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Atsushi Iriki


  • Fellow
  • Brain, Mind & Consciousness


Atsushi Iriki’s research focuses on uncovering evolutionary precursors of human higher cognitive functions that are grounded in physical morphologies and patterns of structured bodily actions.

He studies the behaviour and neurophysiology of macaque monkeys that are trained to use tools and other high-tech apparatus. Iriki is also working to uncover neurobiological mechanisms of evolutionary and developmental processes that give rise to symbolic cognitive functions, using experimental marmoset models.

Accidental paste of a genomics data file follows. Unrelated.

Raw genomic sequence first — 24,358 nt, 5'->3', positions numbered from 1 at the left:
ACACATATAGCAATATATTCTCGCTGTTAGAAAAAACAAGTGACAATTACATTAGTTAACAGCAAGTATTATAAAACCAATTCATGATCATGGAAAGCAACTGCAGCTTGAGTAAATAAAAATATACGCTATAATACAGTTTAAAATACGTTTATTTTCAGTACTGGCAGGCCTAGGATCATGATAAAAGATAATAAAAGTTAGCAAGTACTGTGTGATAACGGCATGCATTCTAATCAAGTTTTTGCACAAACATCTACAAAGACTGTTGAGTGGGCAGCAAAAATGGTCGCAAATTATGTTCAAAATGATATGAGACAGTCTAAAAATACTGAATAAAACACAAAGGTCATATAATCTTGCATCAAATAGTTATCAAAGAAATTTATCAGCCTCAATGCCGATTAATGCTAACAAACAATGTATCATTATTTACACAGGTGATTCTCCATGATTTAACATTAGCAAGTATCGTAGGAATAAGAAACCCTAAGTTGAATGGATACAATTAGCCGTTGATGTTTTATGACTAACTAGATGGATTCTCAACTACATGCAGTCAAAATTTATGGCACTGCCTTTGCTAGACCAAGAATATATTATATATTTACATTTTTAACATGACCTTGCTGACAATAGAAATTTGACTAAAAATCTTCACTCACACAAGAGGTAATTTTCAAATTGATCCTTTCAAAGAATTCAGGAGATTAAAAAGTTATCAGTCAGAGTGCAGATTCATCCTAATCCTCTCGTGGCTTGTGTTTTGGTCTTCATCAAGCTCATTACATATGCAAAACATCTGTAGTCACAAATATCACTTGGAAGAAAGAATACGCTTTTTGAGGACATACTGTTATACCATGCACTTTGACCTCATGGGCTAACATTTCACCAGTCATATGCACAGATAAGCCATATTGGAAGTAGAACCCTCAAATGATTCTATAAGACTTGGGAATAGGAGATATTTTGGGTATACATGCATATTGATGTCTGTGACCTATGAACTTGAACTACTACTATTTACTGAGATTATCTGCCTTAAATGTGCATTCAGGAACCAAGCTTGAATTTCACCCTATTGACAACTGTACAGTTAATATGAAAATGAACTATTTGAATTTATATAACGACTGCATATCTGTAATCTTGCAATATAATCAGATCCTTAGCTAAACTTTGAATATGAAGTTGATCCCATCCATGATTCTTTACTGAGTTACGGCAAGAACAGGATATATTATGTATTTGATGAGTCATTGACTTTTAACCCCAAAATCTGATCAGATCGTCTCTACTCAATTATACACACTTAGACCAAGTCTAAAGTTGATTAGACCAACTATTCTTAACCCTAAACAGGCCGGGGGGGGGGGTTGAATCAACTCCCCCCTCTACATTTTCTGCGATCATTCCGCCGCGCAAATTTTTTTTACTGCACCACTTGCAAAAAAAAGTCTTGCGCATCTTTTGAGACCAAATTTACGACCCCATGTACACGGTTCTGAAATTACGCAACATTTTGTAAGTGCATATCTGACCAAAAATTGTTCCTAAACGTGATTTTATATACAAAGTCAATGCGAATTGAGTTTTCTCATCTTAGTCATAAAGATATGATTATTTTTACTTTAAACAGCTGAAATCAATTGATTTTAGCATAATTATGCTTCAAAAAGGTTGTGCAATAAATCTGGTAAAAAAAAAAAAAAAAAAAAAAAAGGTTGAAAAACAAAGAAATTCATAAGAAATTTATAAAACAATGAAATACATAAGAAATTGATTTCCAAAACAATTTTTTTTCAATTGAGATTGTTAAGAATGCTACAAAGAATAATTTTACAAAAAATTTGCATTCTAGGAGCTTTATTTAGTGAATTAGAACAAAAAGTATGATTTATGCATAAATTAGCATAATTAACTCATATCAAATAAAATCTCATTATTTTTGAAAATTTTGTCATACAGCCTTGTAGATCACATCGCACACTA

• Lee Wee Nam Lecturer, 2013
  • Otto Creutzfeldt Lecturer, 2009
  • Creative Research Award, 2008
  • Golden Brain Award, 2004

Relevant Publications

  • Ferrari, P.F., Tramacere, A., Simpson, E.A.,& Iriki, A. (2013). Mirror neurons through the lens of epigenetics. Trends in Cognitive Sciences, 17(9): 450–57. DOI:
  • Iriki, A., & Taoka, M. (2012). Triadic (ecological, neural, cognitive) niche construction: A scenario of human brain evolution extrapolating tool-use and language from control of the reaching actions. Philosophical Transactions B, 367, 10–23. DOI:
  • Yoshida, K., Saito, N., Iriki, A., Isoda, M. (2012). Social error monitoring in macaque frontal cortex. Nature Neurosci, 15(9), 1307–1312. DOI:
  • Quallo, M.M. Price, C.J., Ueno, K.,…Iriki, A. (2009). Gray and white matter changes associated with tool-use learning in macaque monkeys. Proceedings of the National Academy of Sciences of USA, 106(43), 18379–18384. DOI:
  • Maravita, A., & Iriki, A. (2004). Tools for the body (schema). Trends in Cognitive Sciences, 8(2), 79–86. DOI:

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